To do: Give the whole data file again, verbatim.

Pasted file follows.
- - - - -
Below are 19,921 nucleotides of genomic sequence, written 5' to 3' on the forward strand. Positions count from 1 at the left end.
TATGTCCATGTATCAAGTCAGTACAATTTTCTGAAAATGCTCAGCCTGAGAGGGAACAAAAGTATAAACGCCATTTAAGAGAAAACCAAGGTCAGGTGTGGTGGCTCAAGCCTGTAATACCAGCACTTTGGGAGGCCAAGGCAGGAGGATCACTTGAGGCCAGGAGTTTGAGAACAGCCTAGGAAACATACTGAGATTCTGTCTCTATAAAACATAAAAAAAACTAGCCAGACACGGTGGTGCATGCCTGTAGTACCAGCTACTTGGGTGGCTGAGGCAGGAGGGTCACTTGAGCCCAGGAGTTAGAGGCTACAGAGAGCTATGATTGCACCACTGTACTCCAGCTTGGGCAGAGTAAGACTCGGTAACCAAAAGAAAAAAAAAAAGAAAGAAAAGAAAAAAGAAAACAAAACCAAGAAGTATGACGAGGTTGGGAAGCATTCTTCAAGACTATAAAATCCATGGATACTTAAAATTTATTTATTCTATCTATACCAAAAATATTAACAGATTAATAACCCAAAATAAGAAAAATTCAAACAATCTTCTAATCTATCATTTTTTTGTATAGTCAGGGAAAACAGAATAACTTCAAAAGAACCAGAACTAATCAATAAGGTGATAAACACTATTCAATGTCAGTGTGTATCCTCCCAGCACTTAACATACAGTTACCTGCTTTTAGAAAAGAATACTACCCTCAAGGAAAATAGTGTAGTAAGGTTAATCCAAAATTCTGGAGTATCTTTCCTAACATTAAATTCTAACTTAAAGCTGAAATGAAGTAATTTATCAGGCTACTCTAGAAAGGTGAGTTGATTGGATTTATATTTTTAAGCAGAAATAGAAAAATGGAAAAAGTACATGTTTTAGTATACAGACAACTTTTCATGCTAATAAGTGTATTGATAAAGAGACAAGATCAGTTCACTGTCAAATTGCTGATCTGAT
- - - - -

Below are 19,921 nucleotides of genomic sequence, written 5' to 3' on the forward strand. Positions count from 1 at the left end.
TATGTCCATGTATCAAGTCAGTACAATTTTCTGAAAATGCTCAGCCTGAGAGGGAACAAAAGTATAAACGCCATTTAAGAGAAAACCAAGGTCAGGTGTGGTGGCTCAAGCCTGTAATACCAGCACTTTGGGAGGCCAAGGCAGGAGGATCACTTGAGGCCAGGAGTTTGAGAACAGCCTAGGAAACATACTGAGATTCTGTCTCTATAAAACATAAAAAAAACTAGCCAGACACGGTGGTGCATGCCTGTAGTACCAGCTACTTGGGTGGCTGAGGCAGGAGGGTCACTTGAGCCCAGGAGTTAGAGGCTACAGAGAGCTATGATTGCACCACTGTACTCCAGCTTGGGCAGAGTAAGACTCGGTAACCAAAAGAAAAAAAAAAAGAAAGAAAAGAAAAAAGAAAACAAAACCAAGAAGTATGACGAGGTTGGGAAGCATTCTTCAAGACTATAAAATCCATGGATACTTAAAATTTATTTATTCTATCTATACCAAAAATATTAACAGATTAATAACCCAAAATAAGAAAAATTCAAACAATCTTCTAATCTATCATTTTTTTGTATAGTCAGGGAAAACAGAATAACTTCAAAAGAACCAGAACTAATCAATAAGGTGATAAACACTATTCAATGTCAGTGTGTATCCTCCCAGCACTTAACATACAGTTACCTGCTTTTAGAAAAGAATACTACCCTCAAGGAAAATAGTGTAGTAAGGTTAATCCAAAATTCTGGAGTATCTTTCCTAACATTAAATTCTAACTTAAAGCTGAAATGAAGTAATTTATCAGGCTACTCTAGAAAGGTGAGTTGATTGGATTTATATTTTTAAGCAGAAATAGAAAAATGGAAAAAGTACATGTTTTAGTATACAGACAACTTTTCATGCTAATAAGTGTATTGATAAAGAGACAAGATCAGTTCACTGTCAAATTGCTGATCTGAT